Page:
How would you say this experience has changed how you see refugees and the current crisis? 

I’ve always been interested in politics, so I saw the migrant crisis in political terms – statistics and numbers. It’s a cliché but coming here has really altered my thinking. These are real people with thousands of experiences and emotions that have gotten them to where they are today – they’re not faceless recipients of a handout. I have loved getting to know them individually, particularly the younger boys who don’t have that support network around them.

I have really admired how they have brought their culture(s) with them and tried to replicate it as best they can, going to a market, cooking home-comforts and keeping up religious rhythms. We have contrasting ideas on any matter of subjects, and my Western background means that I perceive situations differently, but I respect how much they want to maintain their old life, although I do worry that some may struggle to integrate into new cultures on leaving the camp. 

It’s a bit of a cliché to say that you go on a gap year and it radically changes your life, but it seems inconceivable to experience something like this and for it not to change you. How have you encountered that change? 

For starters, it’s a completely different world! I would say that I’ve grown the most in my faith. Being out of a spiritual routine of going to church and having those weekly rhythms is non-existent here, so I’ve been digging into the Word more, including the Gospels for the first time in-depth. I’m challenged by Jesus’ example of genuine, extravagant, abundant love. I think that’s what’s missing in our 2020 Christianity, and we need to learn to take it back. 

It’s so great that you’ve been challenged and inspired in your faith! What do you intend to take from this in the long-term?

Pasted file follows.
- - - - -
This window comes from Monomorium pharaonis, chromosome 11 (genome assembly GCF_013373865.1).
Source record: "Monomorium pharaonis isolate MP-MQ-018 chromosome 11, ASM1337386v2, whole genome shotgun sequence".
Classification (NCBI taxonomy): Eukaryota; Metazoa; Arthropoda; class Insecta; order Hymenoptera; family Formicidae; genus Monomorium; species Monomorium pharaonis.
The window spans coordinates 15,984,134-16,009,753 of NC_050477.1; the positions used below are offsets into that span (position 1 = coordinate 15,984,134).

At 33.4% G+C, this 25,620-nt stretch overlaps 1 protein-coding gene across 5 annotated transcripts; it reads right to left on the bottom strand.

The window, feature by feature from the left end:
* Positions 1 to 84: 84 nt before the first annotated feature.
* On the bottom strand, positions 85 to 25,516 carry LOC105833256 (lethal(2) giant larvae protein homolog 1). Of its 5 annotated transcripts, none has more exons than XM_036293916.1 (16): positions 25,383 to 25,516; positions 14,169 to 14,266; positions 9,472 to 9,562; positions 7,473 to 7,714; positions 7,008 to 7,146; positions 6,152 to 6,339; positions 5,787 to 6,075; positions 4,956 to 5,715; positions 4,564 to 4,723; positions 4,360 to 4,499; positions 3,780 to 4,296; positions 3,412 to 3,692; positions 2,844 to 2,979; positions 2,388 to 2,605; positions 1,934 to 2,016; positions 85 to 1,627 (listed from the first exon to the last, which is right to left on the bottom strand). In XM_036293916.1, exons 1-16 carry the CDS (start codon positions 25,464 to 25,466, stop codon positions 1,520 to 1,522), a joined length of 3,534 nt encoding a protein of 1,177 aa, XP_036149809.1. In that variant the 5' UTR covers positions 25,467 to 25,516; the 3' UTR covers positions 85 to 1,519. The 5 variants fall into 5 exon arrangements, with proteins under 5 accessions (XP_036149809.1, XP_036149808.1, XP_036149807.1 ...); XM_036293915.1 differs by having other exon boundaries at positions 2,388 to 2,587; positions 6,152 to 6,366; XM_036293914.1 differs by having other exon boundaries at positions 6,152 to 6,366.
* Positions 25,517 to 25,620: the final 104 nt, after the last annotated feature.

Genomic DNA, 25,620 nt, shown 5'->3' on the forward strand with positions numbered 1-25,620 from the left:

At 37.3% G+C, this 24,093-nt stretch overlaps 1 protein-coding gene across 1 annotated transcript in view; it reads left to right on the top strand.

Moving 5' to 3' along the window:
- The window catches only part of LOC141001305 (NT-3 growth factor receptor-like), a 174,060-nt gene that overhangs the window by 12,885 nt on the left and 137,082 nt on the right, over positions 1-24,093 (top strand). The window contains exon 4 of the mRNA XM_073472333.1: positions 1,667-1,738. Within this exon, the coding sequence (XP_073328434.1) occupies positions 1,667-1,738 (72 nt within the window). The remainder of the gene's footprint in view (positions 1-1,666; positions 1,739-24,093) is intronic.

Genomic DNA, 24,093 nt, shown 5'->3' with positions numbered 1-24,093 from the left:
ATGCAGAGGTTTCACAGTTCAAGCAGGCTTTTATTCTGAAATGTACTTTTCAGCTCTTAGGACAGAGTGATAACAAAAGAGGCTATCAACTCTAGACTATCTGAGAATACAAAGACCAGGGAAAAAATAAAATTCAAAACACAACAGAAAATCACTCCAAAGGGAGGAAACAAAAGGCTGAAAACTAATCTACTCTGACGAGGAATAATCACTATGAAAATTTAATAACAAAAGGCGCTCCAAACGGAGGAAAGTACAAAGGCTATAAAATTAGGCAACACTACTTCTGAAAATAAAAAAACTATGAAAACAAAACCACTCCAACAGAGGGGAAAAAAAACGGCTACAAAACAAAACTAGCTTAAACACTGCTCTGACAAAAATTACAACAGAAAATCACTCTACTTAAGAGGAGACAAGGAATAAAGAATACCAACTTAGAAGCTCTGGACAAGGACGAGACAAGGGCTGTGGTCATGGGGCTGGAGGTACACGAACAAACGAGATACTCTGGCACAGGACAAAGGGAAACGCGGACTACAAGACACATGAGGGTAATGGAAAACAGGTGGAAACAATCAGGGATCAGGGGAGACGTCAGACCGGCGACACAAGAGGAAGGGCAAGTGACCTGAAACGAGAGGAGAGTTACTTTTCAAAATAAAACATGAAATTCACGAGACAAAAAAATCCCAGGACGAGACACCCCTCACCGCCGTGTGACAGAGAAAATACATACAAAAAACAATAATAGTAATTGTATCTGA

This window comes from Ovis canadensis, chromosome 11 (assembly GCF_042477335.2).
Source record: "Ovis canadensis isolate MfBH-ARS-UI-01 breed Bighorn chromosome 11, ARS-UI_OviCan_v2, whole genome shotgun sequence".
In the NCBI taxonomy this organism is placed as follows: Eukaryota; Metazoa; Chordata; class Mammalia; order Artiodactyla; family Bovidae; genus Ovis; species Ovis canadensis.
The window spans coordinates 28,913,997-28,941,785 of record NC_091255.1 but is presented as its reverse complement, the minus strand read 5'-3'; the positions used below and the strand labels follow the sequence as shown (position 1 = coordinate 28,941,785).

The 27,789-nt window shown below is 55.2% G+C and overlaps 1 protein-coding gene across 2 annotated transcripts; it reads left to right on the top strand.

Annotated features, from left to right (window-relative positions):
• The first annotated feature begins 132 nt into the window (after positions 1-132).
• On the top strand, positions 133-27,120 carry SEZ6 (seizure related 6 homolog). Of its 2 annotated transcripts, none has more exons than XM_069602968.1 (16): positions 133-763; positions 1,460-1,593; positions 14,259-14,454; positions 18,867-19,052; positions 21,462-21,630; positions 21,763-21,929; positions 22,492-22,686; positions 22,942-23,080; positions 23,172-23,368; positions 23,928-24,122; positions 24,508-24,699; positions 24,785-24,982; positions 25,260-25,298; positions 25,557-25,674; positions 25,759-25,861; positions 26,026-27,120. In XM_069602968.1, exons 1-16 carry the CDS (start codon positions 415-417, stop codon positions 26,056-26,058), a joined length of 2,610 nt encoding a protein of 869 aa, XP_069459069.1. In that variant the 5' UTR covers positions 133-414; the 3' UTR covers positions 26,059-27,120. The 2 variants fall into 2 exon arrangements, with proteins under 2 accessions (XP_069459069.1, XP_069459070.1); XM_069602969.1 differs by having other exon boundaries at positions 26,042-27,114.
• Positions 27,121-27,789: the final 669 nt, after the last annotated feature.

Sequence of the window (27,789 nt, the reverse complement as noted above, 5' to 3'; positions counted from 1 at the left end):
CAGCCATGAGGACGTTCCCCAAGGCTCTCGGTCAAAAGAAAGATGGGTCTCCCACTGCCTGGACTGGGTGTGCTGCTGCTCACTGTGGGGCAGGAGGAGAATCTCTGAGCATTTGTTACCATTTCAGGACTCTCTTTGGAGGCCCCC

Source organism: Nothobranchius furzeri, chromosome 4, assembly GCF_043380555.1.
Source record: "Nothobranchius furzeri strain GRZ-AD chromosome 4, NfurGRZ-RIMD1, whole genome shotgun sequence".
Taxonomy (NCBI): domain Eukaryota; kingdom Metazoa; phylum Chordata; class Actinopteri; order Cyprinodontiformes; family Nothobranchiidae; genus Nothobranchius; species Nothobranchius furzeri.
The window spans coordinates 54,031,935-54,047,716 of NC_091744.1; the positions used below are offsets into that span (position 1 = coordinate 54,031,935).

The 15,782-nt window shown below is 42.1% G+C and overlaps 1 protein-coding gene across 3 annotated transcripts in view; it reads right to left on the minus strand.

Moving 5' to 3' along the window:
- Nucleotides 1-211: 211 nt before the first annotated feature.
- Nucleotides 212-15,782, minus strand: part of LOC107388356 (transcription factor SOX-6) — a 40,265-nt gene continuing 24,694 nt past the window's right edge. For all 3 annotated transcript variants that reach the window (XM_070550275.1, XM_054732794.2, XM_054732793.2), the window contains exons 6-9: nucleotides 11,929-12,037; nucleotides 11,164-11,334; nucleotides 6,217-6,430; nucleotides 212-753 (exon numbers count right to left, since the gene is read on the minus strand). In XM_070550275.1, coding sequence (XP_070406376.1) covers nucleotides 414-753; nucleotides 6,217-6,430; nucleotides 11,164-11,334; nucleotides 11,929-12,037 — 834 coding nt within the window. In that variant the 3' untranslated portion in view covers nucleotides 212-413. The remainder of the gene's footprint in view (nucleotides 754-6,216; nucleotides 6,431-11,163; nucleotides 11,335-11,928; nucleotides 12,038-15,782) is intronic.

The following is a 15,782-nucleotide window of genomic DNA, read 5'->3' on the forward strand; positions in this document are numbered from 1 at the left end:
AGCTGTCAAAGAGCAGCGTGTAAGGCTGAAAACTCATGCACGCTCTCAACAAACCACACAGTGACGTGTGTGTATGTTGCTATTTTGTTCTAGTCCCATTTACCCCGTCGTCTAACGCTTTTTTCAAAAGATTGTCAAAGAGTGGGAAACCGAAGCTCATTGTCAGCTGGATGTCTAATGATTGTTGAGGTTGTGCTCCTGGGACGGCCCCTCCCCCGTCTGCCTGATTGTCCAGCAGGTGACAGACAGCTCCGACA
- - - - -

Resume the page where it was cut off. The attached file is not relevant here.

Well, I’m definitely coming back! I’d also like to keep up my work with the Farnham Refugees, and I plan to pursue this whole issue more when I head to university in September. I’m going to be studying Politics at Exeter, and one day I hope to use my degree within this crisis after getting a better understanding of the know-how and how to apply it practically. 

What would be your advice to fellow gap year-ers? 

Take the time to consider what you’re actually going to do. Sure, going to Bali and Vietnam backpacking is great but if you want to volunteer and serve overseas, decide what to do in light of what will actually make a long-term difference. If you’re a Christian, pray, and see what arises that you feel passionately about. I would also say make sure you play to your strengths. I actually enjoy administration and logical thinking, so Euro Relief was the perfect fit for me. That said, don’t suffer from analysis paralysis! You could spend hours and hours deliberating over the most amazing opportunity and examining it from every angle – but it’s the going and the doing that actually makes the difference!

Solid advice. Thank you so much for sharing all of your insight and wisdom!

If you’d like to hear more about Jonty’s experiences, you can check out his blog.